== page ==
Twenty patients were enrolled (mean age 47 ± 7 years, all male, 60% with hypertension, 30% with diabetes mellitus). Patients were on optimal medical regimen of aspirin (100%), β-blocker (100%), statins (100%), clopidogrel (90%), nitrates (35%), anti-metabolics (90%), and ACE-I or ARB (95%). At baseline, the majority of patients (90%) were in CCS class II-IV. All patients were started on ivabradine 5 mg twice daily, and in 12 patients the dose was increased to 7.5 mg twice daily. After 4 months of treatment, the heart rate was significantly reduced from an average of 82 ± 8 to 68 ± 6 bpm (P < 0.001). The reduction in heart rate was accompanied by a significant improvement in functional capacity (score 3.5 ± 0.9 to 4.7 ± 0.7, P < 0.001) and angina classification; at baseline 10% of the patients were in CCS class I compared to 50% after 4 months of therapy (P = 0.01). No symptomatic bradycardia was reported with ivabradine.
Conclusion:
The addition of ivabradine to optimal medical therapy in patients with stable coronary artery disease is associated with significant improvement in anginal symptoms and functional capacity.
doi:10.4103/1995-705X.115495
PMCID: PMC3752876  PMID: 23983908
Heart rate; ischemic heart disease; ivabradine
4.  Gender Disparities in the Presentation, Management and Outcomes of Acute Coronary Syndrome Patients: Data from the 2nd Gulf Registry of Acute Coronary Events (Gulf RACE-2) 
PLoS ONE  2013;8(2):e55508.
Background
Gender-related differences in mortality of acute coronary syndrome (ACS) have been reported. The extent and causes of these differences in the Middle-East are poorly understood. We studied to what extent difference in outcome, specifically 1-year mortality are attributable to demographic, baseline clinical differences at presentation, and management differences between female and male patients.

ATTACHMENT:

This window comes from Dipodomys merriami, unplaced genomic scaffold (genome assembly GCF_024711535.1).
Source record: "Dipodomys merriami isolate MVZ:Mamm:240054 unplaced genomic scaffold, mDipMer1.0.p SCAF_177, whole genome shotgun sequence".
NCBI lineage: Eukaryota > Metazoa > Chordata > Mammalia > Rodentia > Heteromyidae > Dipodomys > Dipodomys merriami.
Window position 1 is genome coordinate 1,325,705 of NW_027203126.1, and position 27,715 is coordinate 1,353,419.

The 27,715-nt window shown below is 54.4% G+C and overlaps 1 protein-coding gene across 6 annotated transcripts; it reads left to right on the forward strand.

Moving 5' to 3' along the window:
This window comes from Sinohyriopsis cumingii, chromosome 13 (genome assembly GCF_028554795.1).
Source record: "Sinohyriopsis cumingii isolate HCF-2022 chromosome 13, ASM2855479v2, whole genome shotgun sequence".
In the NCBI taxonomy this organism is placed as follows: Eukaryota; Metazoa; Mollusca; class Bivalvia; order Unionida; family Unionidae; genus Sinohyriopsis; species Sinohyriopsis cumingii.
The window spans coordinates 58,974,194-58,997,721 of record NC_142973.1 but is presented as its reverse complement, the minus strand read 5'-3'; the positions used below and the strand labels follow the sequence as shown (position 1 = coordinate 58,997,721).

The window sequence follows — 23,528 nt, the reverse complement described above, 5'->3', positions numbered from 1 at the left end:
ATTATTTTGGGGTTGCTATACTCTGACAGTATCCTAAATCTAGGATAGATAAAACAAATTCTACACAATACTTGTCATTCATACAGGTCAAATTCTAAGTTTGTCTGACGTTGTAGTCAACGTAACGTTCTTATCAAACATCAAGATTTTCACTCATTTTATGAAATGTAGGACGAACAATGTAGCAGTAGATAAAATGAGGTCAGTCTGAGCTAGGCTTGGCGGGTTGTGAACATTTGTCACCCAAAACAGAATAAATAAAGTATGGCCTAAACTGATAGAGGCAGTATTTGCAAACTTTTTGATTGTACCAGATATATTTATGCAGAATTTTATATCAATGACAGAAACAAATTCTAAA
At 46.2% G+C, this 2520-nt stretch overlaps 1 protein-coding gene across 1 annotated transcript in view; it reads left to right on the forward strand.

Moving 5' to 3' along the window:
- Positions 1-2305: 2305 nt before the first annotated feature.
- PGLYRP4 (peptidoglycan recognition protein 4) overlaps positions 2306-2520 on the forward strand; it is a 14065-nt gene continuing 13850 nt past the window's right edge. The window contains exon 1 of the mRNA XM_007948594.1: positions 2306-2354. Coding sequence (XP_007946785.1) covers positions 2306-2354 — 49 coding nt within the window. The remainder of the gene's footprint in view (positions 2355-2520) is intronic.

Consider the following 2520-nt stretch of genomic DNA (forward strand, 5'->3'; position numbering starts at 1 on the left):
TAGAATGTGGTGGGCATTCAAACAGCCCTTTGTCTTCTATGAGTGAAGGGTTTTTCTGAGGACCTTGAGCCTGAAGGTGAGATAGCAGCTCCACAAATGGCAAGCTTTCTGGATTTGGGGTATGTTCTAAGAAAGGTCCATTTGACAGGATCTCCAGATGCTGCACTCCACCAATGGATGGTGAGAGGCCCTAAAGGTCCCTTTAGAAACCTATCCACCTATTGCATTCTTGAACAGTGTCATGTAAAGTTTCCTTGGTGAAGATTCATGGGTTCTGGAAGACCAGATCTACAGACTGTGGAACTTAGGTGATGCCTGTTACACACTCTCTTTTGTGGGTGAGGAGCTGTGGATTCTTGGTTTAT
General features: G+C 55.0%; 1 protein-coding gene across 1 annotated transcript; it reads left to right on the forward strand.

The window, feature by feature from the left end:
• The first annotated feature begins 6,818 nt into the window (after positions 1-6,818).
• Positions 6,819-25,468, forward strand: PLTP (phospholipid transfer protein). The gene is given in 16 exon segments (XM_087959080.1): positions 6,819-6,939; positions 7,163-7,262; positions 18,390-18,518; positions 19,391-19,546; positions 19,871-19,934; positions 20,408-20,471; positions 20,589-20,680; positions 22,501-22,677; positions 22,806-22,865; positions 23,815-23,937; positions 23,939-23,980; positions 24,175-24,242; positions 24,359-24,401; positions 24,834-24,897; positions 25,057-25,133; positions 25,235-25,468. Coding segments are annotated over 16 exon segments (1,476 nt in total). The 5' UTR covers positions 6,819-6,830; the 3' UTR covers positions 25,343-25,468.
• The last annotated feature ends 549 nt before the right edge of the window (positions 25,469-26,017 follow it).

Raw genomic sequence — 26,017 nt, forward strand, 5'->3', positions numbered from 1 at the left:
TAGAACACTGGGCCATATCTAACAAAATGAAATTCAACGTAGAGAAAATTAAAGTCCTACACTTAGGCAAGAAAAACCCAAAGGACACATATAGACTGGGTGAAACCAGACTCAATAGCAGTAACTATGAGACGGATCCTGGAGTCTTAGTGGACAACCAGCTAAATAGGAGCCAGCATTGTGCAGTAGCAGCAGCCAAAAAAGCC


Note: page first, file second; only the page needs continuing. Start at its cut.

Methodology/Principal Findings
Baseline characteristics, treatment patterns, and 1-year mortality of 7390 ACS patients in 65 hospitals in 6 Arabian Gulf countries were evaluated during 2008–2009, as part of the 2nd Gulf Registry of Acute Coronary Events (Gulf RACE-2). Women were older (61.3±11.8 vs. 55.6±12.4; P<0.001), more overweight (BMI: 28.1±6.6 vs. 26.7±5.1; P<0.001), and more likely to have a history of hypertension, hyperlipidemia or diabetes. Fewer women than men received angiotensin-converting enzyme inhibitors (ACE), aspirin, clopidogrel, beta blockers or statins at discharge. They also underwent fewer invasive procedures including angiography (27.0% vs. 34.0%; P<0.001), percutaneous coronary intervention (PCI) (10.5% vs. 15.6%; P<0.001) and reperfusion therapy (6.9% vs. 20.2%; P<0.001) than men. Women were at higher unadjusted risk for in-hospital death (6.8% vs. 4.0%, P<0.001) and heart failure (HF) (18% vs. 11.8%, P<0.001). Both 1-month and 1-year mortality rates were higher in women than men (11% vs. 7.4% and 17.3% vs. 11.4%, respectively, P<0.001). Both baseline and management differences contributed to a worse outcome in women. Together these variables explained almost all mortality disparities.
Conclusions/Significance
Differences between genders in mortality appeared to be largely explained by differences in prognostic variables and management patterns. However, the origin of the latter differences need further study.
doi:10.1371/journal.pone.0055508
PMCID: PMC3566183  PMID: 23405162
5.  Prospective observational studies of the management and outcomes in patients with atrial fibrillation: A systematic review